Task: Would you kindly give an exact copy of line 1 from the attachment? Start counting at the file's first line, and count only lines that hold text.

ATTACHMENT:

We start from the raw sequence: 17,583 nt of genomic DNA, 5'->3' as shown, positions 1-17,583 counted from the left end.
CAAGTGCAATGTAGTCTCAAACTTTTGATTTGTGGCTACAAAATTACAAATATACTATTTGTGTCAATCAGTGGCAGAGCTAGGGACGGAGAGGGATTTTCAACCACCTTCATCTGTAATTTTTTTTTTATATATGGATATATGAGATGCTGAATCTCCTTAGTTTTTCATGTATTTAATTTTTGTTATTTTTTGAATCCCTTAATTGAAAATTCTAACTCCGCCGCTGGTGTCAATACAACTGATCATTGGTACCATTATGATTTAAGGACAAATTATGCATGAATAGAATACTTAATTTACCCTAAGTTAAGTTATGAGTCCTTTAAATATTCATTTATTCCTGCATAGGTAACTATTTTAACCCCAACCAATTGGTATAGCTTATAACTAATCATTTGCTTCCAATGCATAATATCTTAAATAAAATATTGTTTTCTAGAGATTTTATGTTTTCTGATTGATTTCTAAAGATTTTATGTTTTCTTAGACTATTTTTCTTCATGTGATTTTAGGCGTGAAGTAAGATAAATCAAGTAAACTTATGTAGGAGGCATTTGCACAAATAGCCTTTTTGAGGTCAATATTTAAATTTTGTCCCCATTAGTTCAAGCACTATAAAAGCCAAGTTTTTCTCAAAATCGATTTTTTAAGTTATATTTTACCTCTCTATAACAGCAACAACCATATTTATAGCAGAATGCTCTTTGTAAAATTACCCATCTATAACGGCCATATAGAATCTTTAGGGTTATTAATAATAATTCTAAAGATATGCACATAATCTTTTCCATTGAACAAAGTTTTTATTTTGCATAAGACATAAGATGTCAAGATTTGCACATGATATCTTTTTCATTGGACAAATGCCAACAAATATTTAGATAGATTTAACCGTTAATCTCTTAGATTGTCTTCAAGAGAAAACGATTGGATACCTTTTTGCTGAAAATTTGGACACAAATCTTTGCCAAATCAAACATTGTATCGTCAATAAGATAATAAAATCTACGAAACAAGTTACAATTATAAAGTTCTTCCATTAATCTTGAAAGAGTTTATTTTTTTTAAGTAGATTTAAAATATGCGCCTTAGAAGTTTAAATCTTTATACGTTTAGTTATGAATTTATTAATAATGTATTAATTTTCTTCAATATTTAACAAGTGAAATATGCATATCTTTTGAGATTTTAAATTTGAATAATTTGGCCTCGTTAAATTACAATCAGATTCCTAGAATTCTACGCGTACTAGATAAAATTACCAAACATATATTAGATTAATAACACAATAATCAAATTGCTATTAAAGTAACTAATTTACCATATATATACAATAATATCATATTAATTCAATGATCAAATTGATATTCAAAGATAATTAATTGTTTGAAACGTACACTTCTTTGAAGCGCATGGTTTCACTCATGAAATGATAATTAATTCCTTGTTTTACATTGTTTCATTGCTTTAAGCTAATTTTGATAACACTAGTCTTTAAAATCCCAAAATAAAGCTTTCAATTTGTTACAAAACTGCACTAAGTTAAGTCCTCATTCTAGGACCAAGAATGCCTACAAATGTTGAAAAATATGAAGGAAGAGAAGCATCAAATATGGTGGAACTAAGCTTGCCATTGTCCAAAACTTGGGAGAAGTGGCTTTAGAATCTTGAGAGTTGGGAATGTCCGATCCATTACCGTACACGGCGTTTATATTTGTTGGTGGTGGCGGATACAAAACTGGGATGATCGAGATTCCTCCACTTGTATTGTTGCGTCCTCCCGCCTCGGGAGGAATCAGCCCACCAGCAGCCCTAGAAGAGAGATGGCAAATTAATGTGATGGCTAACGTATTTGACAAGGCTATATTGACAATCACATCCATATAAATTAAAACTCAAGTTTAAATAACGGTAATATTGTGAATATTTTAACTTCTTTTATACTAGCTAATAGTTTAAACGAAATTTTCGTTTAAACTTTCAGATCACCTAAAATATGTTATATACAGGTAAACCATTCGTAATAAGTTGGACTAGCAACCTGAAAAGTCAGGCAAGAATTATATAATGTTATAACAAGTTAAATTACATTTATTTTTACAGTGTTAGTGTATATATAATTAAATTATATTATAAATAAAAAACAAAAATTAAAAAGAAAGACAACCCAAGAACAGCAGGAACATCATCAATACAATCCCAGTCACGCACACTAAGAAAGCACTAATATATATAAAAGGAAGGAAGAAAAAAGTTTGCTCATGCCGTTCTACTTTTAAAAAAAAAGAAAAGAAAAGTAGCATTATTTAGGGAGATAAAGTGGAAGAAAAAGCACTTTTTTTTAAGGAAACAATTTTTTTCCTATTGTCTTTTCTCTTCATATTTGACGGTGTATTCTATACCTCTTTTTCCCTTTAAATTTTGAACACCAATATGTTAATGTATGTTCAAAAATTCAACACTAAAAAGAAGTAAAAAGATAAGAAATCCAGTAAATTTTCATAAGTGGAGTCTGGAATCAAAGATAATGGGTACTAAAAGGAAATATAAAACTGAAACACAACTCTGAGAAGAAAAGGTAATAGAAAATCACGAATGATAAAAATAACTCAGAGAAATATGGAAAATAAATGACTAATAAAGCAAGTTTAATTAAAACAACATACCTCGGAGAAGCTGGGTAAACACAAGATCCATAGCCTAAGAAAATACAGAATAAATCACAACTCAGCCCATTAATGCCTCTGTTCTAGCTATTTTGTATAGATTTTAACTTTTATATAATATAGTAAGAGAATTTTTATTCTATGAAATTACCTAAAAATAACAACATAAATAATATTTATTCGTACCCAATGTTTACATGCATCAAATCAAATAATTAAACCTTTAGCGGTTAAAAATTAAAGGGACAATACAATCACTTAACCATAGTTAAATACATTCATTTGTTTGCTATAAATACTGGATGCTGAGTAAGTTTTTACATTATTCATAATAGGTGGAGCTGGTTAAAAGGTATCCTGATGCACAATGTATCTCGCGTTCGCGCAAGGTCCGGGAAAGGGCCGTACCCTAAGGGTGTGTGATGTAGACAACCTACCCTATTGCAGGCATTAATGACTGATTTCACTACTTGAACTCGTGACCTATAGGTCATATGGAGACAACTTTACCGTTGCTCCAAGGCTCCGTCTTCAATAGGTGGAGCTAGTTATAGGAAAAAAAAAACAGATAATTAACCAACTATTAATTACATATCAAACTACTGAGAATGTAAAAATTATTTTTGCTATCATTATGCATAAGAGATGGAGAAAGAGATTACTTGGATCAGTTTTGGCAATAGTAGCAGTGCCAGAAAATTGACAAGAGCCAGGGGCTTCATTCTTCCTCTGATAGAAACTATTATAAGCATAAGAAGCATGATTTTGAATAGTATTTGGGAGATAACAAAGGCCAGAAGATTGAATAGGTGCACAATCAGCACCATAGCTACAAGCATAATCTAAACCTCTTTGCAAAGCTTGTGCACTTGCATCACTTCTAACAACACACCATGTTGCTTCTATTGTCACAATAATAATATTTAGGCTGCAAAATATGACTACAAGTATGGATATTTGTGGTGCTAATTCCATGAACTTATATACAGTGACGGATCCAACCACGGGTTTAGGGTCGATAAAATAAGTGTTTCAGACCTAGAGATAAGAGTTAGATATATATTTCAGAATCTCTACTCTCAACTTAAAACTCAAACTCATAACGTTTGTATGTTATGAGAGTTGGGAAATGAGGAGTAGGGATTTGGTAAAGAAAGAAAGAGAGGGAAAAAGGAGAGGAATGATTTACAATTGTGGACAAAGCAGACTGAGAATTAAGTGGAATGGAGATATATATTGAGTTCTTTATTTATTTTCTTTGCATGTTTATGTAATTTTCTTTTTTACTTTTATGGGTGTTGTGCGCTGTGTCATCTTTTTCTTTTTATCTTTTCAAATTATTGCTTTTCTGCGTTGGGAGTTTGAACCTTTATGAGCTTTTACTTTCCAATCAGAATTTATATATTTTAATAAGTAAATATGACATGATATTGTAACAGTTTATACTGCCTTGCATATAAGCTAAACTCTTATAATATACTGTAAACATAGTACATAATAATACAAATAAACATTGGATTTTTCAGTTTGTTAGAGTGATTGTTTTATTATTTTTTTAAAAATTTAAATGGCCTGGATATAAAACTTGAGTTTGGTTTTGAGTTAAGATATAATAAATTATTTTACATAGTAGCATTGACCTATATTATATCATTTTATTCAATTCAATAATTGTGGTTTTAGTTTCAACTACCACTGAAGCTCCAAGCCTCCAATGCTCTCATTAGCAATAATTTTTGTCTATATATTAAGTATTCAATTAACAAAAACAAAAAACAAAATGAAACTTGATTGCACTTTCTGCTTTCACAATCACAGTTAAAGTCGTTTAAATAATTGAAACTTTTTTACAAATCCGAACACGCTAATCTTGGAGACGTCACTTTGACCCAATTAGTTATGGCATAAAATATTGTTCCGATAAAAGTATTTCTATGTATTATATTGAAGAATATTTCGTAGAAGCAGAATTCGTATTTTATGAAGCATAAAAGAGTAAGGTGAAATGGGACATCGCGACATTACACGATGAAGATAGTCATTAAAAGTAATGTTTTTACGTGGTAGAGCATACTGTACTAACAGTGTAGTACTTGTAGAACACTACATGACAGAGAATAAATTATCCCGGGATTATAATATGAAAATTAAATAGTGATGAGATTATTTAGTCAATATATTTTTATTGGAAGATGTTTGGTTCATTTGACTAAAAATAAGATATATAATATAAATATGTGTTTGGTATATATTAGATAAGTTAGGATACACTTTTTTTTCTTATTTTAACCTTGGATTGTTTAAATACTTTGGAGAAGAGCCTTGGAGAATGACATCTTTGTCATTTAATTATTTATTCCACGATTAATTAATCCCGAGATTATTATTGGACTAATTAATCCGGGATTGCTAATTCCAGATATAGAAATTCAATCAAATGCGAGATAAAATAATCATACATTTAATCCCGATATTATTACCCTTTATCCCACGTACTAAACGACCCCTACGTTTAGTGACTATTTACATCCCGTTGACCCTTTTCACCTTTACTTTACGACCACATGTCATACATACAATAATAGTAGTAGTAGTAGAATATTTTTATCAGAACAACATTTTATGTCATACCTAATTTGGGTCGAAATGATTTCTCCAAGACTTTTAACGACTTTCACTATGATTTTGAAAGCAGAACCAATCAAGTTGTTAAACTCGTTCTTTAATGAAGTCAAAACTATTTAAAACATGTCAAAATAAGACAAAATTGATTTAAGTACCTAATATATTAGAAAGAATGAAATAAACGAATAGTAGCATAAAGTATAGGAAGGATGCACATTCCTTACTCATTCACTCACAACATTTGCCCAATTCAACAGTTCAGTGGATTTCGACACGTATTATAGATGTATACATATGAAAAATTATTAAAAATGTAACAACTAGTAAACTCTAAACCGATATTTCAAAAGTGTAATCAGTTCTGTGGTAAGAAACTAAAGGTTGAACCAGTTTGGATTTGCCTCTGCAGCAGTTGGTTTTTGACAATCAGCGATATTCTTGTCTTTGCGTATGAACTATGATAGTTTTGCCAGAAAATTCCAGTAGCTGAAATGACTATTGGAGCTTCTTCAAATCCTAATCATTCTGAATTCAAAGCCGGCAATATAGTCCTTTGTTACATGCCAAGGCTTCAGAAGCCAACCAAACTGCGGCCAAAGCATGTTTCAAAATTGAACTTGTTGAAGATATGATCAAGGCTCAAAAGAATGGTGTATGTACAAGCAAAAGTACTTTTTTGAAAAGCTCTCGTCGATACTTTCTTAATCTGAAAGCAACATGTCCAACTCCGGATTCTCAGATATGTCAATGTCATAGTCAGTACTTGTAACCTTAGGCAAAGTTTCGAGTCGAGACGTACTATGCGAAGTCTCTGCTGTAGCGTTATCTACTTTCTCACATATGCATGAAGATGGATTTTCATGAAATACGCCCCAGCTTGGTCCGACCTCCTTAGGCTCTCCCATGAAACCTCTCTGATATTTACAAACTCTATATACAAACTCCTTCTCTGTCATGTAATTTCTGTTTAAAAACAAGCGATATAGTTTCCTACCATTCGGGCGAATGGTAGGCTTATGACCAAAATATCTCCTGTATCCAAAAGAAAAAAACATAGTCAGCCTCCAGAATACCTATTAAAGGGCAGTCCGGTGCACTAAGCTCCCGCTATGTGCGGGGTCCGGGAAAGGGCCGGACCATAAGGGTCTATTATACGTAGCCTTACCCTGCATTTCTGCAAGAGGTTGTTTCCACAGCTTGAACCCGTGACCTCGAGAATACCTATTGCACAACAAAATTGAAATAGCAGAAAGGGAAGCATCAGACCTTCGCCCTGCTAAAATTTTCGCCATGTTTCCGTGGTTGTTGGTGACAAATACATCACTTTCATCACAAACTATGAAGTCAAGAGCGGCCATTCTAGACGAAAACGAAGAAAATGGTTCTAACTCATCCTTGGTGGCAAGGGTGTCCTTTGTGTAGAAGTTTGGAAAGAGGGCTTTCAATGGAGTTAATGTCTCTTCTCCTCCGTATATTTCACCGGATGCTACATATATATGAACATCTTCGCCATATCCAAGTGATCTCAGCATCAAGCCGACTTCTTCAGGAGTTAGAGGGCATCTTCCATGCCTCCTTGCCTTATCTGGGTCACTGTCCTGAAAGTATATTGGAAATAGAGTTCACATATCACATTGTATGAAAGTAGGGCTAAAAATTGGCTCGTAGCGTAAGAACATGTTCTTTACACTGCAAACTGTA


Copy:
We start from the raw sequence: 17,583 nt of genomic DNA, 5'->3' as shown, positions 1-17,583 counted from the left end.